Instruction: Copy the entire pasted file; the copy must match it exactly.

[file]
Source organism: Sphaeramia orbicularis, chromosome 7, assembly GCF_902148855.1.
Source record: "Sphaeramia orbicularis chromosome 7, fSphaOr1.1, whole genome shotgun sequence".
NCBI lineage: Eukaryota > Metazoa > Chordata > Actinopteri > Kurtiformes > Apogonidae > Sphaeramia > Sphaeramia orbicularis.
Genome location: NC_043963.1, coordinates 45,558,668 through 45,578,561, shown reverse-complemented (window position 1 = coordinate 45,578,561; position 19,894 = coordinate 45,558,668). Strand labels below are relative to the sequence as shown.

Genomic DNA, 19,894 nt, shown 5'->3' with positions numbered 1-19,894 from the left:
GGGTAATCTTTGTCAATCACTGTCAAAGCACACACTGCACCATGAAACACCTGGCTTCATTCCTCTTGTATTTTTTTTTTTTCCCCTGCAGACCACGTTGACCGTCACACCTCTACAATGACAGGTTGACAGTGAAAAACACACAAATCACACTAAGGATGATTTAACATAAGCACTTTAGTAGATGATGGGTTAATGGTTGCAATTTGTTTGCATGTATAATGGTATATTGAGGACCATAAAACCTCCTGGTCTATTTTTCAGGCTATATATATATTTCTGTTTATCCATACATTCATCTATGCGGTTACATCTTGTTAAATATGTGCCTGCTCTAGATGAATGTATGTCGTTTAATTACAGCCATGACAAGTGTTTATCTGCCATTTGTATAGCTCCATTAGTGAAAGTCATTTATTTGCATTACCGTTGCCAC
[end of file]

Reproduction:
Source organism: Sphaeramia orbicularis, chromosome 7, assembly GCF_902148855.1.
Source record: "Sphaeramia orbicularis chromosome 7, fSphaOr1.1, whole genome shotgun sequence".
NCBI lineage: Eukaryota > Metazoa > Chordata > Actinopteri > Kurtiformes > Apogonidae > Sphaeramia > Sphaeramia orbicularis.
Genome location: NC_043963.1, coordinates 45,558,668 through 45,578,561, shown reverse-complemented (window position 1 = coordinate 45,578,561; position 19,894 = coordinate 45,558,668). Strand labels below are relative to the sequence as shown.

Genomic DNA, 19,894 nt, shown 5'->3' with positions numbered 1-19,894 from the left:
GGGTAATCTTTGTCAATCACTGTCAAAGCACACACTGCACCATGAAACACCTGGCTTCATTCCTCTTGTATTTTTTTTTTTTCCCCTGCAGACCACGTTGACCGTCACACCTCTACAATGACAGGTTGACAGTGAAAAACACACAAATCACACTAAGGATGATTTAACATAAGCACTTTAGTAGATGATGGGTTAATGGTTGCAATTTGTTTGCATGTATAATGGTATATTGAGGACCATAAAACCTCCTGGTCTATTTTTCAGGCTATATATATATTTCTGTTTATCCATACATTCATCTATGCGGTTACATCTTGTTAAATATGTGCCTGCTCTAGATGAATGTATGTCGTTTAATTACAGCCATGACAAGTGTTTATCTGCCATTTGTATAGCTCCATTAGTGAAAGTCATTTATTTGCATTACCGTTGCCAC